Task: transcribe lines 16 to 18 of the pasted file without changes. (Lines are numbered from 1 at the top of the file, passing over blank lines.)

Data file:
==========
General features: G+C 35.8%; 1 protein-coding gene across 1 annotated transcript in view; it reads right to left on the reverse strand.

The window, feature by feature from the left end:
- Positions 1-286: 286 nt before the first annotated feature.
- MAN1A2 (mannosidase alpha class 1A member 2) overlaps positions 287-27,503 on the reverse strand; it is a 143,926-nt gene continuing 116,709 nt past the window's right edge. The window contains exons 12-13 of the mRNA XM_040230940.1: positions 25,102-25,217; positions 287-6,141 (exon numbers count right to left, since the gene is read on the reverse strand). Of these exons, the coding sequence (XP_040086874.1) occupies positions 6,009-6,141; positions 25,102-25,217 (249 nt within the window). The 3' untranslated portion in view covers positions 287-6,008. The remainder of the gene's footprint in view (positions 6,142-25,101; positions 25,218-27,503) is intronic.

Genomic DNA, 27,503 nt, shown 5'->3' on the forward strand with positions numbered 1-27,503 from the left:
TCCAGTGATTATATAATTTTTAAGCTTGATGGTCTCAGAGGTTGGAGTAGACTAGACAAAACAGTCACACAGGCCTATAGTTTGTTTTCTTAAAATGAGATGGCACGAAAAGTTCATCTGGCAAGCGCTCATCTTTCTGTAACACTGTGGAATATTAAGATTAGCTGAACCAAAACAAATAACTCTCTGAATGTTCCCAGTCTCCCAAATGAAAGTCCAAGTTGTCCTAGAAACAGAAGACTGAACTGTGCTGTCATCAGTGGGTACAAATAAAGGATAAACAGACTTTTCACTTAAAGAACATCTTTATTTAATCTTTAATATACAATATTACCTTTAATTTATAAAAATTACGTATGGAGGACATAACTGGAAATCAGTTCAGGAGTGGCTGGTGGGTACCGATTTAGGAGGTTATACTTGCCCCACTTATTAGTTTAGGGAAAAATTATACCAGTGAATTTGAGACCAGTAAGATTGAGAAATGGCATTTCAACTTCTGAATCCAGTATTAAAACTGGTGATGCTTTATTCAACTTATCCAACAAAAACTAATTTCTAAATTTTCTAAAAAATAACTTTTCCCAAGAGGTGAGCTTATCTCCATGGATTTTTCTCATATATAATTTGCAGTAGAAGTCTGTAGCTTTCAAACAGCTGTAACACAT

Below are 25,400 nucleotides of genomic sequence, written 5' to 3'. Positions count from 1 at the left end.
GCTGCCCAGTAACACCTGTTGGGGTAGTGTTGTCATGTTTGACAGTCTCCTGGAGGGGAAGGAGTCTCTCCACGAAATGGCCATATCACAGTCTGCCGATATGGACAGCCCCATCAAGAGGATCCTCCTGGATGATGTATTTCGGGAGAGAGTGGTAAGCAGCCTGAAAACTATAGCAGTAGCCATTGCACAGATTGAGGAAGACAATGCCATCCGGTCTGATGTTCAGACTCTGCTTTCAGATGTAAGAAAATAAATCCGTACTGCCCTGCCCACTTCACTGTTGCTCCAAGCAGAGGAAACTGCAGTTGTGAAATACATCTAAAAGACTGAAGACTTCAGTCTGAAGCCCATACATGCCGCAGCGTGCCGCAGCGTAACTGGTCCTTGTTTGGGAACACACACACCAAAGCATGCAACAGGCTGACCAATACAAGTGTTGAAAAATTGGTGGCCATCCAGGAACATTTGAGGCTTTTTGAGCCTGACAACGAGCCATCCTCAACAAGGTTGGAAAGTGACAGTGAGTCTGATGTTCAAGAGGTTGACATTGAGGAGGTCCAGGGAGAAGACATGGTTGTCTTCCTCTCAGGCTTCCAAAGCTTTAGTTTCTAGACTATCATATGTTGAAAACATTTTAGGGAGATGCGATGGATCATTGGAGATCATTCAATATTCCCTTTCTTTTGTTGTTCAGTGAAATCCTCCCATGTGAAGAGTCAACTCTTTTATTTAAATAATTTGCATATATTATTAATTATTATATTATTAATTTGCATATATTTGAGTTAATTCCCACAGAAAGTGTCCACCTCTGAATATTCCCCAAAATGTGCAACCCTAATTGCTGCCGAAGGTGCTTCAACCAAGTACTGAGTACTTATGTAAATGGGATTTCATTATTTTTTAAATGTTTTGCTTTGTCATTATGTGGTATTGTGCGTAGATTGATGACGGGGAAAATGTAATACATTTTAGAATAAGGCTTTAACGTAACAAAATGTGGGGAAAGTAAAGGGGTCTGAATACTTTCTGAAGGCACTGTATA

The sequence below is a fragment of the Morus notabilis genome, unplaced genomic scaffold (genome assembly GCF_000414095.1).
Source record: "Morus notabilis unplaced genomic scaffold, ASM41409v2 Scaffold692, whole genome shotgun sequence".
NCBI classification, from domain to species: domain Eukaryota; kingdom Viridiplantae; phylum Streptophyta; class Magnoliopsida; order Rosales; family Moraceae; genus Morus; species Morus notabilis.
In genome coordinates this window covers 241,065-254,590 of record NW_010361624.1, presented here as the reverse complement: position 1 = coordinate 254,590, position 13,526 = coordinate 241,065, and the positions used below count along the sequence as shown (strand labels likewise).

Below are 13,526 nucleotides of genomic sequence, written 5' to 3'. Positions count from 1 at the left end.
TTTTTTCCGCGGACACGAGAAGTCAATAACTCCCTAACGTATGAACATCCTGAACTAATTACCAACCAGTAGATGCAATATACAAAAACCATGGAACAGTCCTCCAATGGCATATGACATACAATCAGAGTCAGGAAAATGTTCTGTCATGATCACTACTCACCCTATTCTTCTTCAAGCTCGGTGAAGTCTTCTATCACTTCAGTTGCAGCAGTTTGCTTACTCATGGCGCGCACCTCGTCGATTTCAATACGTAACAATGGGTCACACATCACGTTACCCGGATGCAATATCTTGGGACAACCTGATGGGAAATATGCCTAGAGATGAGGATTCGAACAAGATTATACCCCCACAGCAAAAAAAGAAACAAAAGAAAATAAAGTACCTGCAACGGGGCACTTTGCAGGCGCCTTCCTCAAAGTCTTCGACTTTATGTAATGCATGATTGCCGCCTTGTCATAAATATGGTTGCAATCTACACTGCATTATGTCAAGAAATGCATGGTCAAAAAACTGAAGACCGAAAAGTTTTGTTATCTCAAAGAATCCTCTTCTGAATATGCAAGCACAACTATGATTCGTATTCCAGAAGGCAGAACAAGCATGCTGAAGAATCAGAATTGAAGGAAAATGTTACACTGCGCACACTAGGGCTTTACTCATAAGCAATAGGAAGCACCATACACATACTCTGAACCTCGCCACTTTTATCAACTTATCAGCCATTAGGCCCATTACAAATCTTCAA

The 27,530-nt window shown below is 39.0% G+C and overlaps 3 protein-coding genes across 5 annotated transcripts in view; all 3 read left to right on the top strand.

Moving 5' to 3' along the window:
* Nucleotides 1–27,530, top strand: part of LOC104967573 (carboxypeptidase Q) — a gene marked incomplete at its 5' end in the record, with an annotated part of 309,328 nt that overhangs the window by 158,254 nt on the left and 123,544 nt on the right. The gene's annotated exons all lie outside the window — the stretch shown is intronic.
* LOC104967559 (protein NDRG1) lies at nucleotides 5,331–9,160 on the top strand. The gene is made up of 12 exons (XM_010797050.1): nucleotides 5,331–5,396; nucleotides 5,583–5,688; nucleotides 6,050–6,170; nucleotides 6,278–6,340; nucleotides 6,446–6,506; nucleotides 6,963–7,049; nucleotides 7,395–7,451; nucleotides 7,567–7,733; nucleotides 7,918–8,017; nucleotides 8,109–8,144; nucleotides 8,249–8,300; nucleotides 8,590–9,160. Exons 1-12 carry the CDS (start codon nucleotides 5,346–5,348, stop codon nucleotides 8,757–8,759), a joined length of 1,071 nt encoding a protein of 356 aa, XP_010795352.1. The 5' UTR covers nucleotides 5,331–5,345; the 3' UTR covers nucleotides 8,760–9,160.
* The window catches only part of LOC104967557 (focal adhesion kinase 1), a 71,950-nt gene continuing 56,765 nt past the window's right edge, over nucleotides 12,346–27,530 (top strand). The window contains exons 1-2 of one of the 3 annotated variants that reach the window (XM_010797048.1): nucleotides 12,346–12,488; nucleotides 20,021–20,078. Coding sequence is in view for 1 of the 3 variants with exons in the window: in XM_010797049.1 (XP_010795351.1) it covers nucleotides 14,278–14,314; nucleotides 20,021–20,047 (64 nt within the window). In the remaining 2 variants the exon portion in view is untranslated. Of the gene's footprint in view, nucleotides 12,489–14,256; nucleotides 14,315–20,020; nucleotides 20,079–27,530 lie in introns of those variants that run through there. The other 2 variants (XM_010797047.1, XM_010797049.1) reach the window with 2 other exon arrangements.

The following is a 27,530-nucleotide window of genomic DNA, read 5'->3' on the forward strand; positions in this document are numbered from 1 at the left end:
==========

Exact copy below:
Moving 5' to 3' along the window:
* Nucleotides 1–27,530, top strand: part of LOC104967573 (carboxypeptidase Q) — a gene marked incomplete at its 5' end in the record, with an annotated part of 309,328 nt that overhangs the window by 158,254 nt on the left and 123,544 nt on the right. The gene's annotated exons all lie outside the window — the stretch shown is intronic.
* LOC104967559 (protein NDRG1) lies at nucleotides 5,331–9,160 on the top strand. The gene is made up of 12 exons (XM_010797050.1): nucleotides 5,331–5,396; nucleotides 5,583–5,688; nucleotides 6,050–6,170; nucleotides 6,278–6,340; nucleotides 6,446–6,506; nucleotides 6,963–7,049; nucleotides 7,395–7,451; nucleotides 7,567–7,733; nucleotides 7,918–8,017; nucleotides 8,109–8,144; nucleotides 8,249–8,300; nucleotides 8,590–9,160. Exons 1-12 carry the CDS (start codon nucleotides 5,346–5,348, stop codon nucleotides 8,757–8,759), a joined length of 1,071 nt encoding a protein of 356 aa, XP_010795352.1. The 5' UTR covers nucleotides 5,331–5,345; the 3' UTR covers nucleotides 8,760–9,160.